Neil Young Asks Spotify to Remove Music Over Vaccine Disinformation - Rolling Stone
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Neil Young Demands Spotify Remove His Music Over ‘False Information About Vaccines’

“They can have [Joe] Rogan or Young,” Neil Young wrote in a letter to his manager and label. “Not both”

Photo by: KGC-138/STAR MAX/IPx 2019 7/12/19 Neil Young and The Promise of the Real performing at British Summertime 2019, Hyde Park in London.Photo by: KGC-138/STAR MAX/IPx 2019 7/12/19 Neil Young and The Promise of the Real performing at British Summertime 2019, Hyde Park in London.

Neil Young and The Promise of the Real performing at British Summertime 2019, Hyde Park in London.

KGC-138/STAR MAX/IPx/AP

Neil Young posted a since-deleted letter to his management team and record label demanding that they remove his music from Spotify. “I am doing this because Spotify is spreading fake information about vaccines – potentially causing death to those who believe the disinformation being spread by them,” he wrote. “Please act on this immediately today and keep me informed of the time schedule.”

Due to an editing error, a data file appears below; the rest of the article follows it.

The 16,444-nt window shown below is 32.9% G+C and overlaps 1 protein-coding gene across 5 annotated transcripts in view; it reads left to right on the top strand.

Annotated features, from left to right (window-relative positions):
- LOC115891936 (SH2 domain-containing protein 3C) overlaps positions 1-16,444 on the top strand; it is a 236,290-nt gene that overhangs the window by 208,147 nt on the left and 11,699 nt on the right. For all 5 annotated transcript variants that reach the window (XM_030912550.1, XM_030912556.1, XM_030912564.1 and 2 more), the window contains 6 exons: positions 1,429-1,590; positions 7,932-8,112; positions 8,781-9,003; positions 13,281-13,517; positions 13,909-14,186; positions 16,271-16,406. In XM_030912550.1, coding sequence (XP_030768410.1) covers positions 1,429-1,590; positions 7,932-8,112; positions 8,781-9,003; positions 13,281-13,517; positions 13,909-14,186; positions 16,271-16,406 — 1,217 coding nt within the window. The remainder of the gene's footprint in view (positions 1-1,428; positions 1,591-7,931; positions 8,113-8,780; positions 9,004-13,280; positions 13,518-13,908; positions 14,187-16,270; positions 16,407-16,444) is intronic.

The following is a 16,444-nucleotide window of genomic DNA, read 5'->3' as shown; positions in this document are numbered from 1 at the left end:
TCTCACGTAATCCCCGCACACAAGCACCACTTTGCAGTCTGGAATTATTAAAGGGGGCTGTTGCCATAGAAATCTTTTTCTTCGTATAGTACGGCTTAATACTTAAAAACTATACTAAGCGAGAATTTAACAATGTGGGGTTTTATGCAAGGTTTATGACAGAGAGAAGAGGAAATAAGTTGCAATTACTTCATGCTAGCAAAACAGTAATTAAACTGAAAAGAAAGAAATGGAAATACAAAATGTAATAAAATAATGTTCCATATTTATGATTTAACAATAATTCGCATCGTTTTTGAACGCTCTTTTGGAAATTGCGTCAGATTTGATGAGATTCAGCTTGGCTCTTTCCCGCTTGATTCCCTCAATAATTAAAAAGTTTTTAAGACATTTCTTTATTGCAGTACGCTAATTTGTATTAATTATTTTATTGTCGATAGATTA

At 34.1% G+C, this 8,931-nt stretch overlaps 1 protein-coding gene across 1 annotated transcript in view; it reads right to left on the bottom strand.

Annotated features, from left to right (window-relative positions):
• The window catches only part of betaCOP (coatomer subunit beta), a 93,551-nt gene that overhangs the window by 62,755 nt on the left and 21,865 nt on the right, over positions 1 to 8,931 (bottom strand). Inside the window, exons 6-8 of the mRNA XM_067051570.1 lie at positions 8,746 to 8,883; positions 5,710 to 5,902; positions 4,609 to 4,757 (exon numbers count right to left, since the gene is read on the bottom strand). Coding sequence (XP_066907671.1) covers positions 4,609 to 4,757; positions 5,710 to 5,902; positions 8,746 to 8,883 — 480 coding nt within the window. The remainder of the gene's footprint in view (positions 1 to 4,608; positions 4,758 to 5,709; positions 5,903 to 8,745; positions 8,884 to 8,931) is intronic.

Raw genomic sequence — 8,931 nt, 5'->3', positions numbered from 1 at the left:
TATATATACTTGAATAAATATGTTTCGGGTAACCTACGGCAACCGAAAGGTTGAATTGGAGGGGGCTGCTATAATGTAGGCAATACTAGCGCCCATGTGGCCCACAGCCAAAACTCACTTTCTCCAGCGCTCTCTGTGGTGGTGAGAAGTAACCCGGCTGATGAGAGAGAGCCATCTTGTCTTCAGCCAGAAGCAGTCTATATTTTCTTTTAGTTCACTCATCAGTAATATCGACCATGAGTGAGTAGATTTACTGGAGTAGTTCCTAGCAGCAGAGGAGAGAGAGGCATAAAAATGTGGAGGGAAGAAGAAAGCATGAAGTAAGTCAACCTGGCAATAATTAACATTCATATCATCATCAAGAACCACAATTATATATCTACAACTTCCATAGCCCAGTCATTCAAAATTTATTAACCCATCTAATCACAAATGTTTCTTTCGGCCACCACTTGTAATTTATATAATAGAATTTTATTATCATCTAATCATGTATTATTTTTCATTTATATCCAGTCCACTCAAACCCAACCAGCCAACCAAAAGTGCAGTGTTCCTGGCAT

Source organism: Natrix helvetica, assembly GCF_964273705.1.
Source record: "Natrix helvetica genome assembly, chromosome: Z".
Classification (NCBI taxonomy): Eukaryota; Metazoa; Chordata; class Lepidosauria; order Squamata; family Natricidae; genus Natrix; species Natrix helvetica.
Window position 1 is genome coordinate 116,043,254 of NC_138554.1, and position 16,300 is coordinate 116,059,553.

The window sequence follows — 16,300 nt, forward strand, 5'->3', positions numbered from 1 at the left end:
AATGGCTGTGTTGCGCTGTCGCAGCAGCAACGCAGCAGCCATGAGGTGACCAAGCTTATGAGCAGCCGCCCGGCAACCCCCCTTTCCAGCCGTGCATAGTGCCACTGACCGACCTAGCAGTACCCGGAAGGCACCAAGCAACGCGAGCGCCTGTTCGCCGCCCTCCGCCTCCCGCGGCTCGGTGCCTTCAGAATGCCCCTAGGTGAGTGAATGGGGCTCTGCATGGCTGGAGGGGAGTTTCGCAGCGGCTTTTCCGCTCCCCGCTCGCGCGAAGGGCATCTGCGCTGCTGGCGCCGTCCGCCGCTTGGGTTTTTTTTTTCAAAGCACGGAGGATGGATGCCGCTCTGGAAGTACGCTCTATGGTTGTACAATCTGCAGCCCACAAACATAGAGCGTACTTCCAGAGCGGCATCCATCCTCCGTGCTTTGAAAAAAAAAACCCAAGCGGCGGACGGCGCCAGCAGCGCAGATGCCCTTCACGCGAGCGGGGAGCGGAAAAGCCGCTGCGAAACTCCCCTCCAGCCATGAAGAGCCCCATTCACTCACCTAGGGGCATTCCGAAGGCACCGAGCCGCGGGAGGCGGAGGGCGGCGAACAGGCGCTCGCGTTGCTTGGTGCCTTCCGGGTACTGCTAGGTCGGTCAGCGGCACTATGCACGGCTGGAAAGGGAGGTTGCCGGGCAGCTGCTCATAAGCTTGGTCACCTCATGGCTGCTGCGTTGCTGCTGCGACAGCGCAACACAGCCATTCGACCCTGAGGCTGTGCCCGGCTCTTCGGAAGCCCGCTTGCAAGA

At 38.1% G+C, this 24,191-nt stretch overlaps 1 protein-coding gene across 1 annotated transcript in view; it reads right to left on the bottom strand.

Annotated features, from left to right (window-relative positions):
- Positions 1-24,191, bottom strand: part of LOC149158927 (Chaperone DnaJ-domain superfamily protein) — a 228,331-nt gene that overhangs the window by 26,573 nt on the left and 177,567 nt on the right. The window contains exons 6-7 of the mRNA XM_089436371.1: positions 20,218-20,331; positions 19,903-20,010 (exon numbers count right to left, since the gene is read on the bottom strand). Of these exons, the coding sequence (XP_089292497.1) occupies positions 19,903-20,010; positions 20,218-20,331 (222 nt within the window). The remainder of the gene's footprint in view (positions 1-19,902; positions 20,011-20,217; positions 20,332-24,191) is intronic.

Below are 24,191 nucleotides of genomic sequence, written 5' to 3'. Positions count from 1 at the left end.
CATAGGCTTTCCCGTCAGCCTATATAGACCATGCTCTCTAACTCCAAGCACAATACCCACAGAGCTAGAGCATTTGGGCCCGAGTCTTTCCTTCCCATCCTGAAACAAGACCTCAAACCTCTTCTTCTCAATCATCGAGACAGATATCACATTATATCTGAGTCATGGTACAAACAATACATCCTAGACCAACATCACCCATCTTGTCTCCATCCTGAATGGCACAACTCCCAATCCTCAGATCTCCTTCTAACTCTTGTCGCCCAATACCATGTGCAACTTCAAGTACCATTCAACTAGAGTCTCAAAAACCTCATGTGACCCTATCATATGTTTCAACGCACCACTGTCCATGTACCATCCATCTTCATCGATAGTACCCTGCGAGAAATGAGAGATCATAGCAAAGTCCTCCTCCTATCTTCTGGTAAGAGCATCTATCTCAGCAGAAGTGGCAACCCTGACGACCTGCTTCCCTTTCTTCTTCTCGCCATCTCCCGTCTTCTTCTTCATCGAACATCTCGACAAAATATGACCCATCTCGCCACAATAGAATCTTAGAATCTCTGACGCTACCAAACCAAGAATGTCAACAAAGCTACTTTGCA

“I want you to let Spotify know immediately TODAY that I want all my music off their platform,” he continued. “They can have [Joe] Rogan or Young. Not both.” Young is referencing the steady stream of misinformation about vaccines that Joe Rogan has peddled on The Joe Rogan Experience. Last month, 270 doctors, physicians, and science educators signed an open letter asking Spotify to stop spreading Rogan’s baseless claims.

“With an estimated 11 million listeners per episode, JRE, which is hosted exclusively on Spotify, is the world’s largest podcast and has tremendous influence,” the letter reads. “Spotify has a responsibility to mitigate the spread of misinformation on its platform, though the company presently has no misinformation policy.”

Young removed most of his music from Spotify several years ago because he felt the sound quality on the service was too low, but he ultimately relented. “That’s where people get music,” he told Rolling Stone in 2019. “I want people to hear my music no matter what they have to get through to do it. I’m just trying to make it so they hear a lot more and enjoy it a lot more, but sell it for the same price because music is music.”

Young’s letter was addressed to his manager and a Warner executive. At press time, Spotify hadn’t responded to a request from Rolling Stone asking if they planned to remove Young’s music. It’s still available, but it might be smart to listen to Zuma and Rust Never Sleeps while you still can. They could disappear at any moment.

In This Article: Joe Rogan, Neil Young, Spotify

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